Cheyenne County, Kansas, the most northwestern county in the state, was named for the Cheyenne Indians. The county has an altitude of over 3,000 feet and encompasses 1,020 square miles. Its county seat is St. Francis.
Though Kansas Territory was organized in 1854 and Kansas became the 34th U.S. state in 1861, the western area remained organized for almost two decades. In March 1873, Cheyenne County and several other western counties were created from the unorganized territory.
A survey of the public lands in the county was made in 1874 and in 1876 the first cattle ranch — the “T” ranch — was established about nine miles above a trading post called Wano on the Republican River. Wano, the first settlement in the county, Wano, was located about one and one half miles northeast of where St. Francis is today.
At that time, the country was full of Indians and buffalo hunters. The first actual settlers came to the county in 1879, when the Day brothers located on Big Timber Creek. The next year, A. M. Brenaman, L. R. Heaton, and a man named Bateham came with their families. Jacob Buck also settled in the county, near Wano, in the spring of 1880. By August of that year, there were enough settlers to justify the establishment of a post office at Wano, with A. M. Brenaman as postmaster. The first mail was carried from Atwood, the county seat of Rawlins County, in October.
Graham & Brenaman opened the first store in September 1880, in a sod house, with a small stock of goods needed for a frontier settlement. School district No. 1 was organized in December 1881 and a school was opened on January 10, 1882, in a building donated by F. J. Graham, with ten students in attendance.
In 1885 Kansas passed a herd law whereby the large cattle ranchers could no longer let their cattle run on the open range. By that time, a number of easterners had become interested in the northwestern part of the state and settled in the area. It was during this time the town of Bird City was established and named for Benjamin Bird, a manager of the Northwest Cattle Company, whose headquarters were 20 miles to the north.
By 1887, grade surveys were completed for the Chicago, Burlington & Quincy Railroad to come through. A site was chosen just to the south of Wano to become the station. However, there was some difficulty in obtaining a good title at the townsite of Wano and a new townsite was surveyed and plotted in November 1887. It was resolved to move Wano in December 1887 to where the railroad would be located. Within no time, three buildings were moved. The bank and post office soon followed. As Wano had been incorporated and had a full corps of officials, their last ordinance passed was to prohibit the leaving of any cellar or opening on the old townsite in such a condition that animals or travelers by night might fall into it. The post office name was officially changed to St. Francis on April 18, 1888, and the last building moved from Wano on May 2, 1888. That year, some $50,000 was spent on improvements in the way of buildings. By an election held on February 26, 1889, St. Francis was made the county seat.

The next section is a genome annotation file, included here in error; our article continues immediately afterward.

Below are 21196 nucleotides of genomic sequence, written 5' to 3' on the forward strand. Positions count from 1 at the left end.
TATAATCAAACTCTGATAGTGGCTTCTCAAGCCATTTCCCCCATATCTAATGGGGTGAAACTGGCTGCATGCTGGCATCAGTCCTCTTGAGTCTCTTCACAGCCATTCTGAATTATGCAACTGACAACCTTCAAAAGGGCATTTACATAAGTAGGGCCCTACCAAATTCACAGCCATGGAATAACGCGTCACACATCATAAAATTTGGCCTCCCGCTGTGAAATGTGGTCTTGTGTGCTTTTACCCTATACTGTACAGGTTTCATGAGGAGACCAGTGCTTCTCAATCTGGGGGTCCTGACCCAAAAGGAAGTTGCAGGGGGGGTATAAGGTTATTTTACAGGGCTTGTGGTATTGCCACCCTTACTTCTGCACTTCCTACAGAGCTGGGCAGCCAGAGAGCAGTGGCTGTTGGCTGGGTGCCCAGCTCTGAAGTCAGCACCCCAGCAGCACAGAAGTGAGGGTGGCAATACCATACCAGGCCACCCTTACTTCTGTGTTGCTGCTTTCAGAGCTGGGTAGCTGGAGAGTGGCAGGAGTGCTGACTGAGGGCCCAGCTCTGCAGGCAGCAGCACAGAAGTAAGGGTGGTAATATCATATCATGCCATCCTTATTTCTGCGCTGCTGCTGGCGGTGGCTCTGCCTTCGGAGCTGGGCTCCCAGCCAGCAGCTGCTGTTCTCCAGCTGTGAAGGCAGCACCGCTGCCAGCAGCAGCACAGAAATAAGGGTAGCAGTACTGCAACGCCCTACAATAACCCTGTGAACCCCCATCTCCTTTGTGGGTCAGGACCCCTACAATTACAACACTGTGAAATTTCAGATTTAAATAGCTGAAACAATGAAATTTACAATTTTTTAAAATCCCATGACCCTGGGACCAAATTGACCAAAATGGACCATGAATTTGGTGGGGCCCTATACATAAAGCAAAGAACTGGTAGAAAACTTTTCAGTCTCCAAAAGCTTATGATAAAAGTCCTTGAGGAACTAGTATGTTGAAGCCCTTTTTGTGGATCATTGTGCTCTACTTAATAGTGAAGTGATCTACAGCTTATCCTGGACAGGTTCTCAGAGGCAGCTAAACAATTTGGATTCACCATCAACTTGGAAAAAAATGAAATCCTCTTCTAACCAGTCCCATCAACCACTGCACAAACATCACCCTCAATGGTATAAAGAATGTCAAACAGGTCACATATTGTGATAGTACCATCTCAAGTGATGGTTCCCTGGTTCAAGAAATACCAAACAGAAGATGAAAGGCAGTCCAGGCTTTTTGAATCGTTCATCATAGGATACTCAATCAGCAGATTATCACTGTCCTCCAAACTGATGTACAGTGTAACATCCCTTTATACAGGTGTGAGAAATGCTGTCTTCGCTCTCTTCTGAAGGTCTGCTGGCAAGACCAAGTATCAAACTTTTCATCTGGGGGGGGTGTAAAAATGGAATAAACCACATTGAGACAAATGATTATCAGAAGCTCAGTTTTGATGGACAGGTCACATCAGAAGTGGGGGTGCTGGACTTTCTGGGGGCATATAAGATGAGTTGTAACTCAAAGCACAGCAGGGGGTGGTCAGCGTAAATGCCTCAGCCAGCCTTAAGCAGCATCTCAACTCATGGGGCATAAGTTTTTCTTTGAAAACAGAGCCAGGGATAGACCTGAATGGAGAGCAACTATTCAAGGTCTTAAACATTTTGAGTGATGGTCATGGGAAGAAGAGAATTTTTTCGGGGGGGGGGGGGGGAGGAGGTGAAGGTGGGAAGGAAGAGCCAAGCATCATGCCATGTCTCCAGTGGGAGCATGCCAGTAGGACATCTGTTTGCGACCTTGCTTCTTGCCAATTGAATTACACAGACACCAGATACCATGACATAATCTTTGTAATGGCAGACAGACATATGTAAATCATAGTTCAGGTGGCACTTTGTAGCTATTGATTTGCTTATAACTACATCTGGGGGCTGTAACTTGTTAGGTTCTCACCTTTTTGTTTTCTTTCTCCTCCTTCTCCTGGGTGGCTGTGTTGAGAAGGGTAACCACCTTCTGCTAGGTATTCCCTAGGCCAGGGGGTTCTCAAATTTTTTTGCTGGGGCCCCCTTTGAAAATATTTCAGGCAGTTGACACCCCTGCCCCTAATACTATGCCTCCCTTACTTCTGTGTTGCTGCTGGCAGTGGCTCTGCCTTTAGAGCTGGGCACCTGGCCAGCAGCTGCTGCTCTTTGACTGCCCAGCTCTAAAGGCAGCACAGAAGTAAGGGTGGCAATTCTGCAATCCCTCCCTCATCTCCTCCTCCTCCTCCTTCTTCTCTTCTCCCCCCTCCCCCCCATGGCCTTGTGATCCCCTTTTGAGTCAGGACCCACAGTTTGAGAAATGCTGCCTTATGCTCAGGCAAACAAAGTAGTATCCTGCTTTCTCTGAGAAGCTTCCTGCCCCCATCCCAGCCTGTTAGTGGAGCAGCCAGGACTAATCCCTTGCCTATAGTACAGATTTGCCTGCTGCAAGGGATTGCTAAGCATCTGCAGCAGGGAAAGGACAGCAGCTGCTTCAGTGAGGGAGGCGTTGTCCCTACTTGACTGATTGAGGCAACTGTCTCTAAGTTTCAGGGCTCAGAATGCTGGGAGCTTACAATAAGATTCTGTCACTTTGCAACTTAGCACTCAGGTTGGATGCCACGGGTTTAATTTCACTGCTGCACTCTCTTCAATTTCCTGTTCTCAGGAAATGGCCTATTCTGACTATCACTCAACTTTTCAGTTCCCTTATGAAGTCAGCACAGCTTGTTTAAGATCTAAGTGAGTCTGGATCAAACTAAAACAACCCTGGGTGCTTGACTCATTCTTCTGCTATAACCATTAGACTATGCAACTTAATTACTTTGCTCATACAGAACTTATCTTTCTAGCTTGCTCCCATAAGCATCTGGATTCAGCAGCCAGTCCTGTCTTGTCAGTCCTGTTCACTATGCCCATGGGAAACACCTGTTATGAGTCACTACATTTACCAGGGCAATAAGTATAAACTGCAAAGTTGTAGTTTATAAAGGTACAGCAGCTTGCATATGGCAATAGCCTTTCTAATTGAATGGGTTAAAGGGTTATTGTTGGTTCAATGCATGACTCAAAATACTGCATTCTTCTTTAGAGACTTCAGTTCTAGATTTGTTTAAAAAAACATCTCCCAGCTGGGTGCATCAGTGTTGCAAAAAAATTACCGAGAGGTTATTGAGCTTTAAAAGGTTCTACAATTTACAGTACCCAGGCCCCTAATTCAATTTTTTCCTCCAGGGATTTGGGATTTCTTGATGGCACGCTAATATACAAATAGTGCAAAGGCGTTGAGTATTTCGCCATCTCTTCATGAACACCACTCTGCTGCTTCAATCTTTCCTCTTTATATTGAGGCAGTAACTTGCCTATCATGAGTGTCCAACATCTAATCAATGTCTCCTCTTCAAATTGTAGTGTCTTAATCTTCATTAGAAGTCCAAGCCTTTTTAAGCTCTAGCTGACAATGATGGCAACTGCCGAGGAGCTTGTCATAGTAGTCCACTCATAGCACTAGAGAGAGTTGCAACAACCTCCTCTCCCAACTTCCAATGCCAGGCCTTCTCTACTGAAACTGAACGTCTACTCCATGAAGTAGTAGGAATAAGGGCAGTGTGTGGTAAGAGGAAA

St. Francis was incorporated as a city of the third class in April 1903
By 1910, the population of Cheyenne County was 4,248, at which time the population of the county was heavily invested in farm products including livestock and crops such as wheat, corn, barley, hay, and broom corn. At that time, Bird City was called home to about 190 people and St. Francis had a population of 492.
In the next decades, the county remained invested in agriculture and its population peaked in 1940 with 6,221 people. In the next years, as technology advanced and fewer people needed to operate farms, the population gradually declined.
Today, the county is called home to an estimated 2,660, with about 1,294 living in St. Francis, 434 living in Bird City, and the rest located in the small unincorporated community of Wheeler, and in rural country homes, farms, and ranches.
Cheyenne County is called home to a number of attractions including:
Arikaree Breaks – Located on the extreme northern edge of Cheyenne County, this “badlands” region of extremely rough terrain, with its deep ravines and gullies, is a marked contrast to the plains generally associated with the area. The breaks were formed by wind-deposited sand, silt, and clay particles called loess that was blown into the area around 10,000 years ago. The breaks are 36 miles long and approximately two to three miles wide and extend into Rawlins county on the east and several miles into Colorado to the west. There are few trees in the rough terrain. However, the pasture land has many yucca or soap weed as they are called by the natives. There are also two species of sage that grow in the breaks that grow no other place in Kansas and 16 native plants that are listed as “rare” in Kansas. The hills are covered with native grasses, excellent for cattle and wildlife. There are several public roads through the breaks, giving visitors some outstanding viewing sites of this rugged wonder. Visitors are asked to please respect the landowners by remaining on the public roads. The breaks are located along Parks Road, CR-BB, CR-15 & CR-117 north of St. Francis, Kansas
Cherry Creek Encampment – This is a memorial to the Cheyenne Indians who survived the Sand Creek Massacre in Colorado. It is located one mile west of St. Francis on Hwy 27, and one mile north.
Cheyenne County History Museum
US Highway 36, PO Box 611
St. Francis, KS 67756
St. Francis Motorcycle Museum
110 East Washington
St. Francis, KS 67756
Keller’s Pond & River Walk – Located on the northwest edge of St. Francis, Keller’s Pond is a great place to have a picnic lunch, go for a walk, or catch some fish. The recreation site also includes a walking trail completely around both east and west ponds.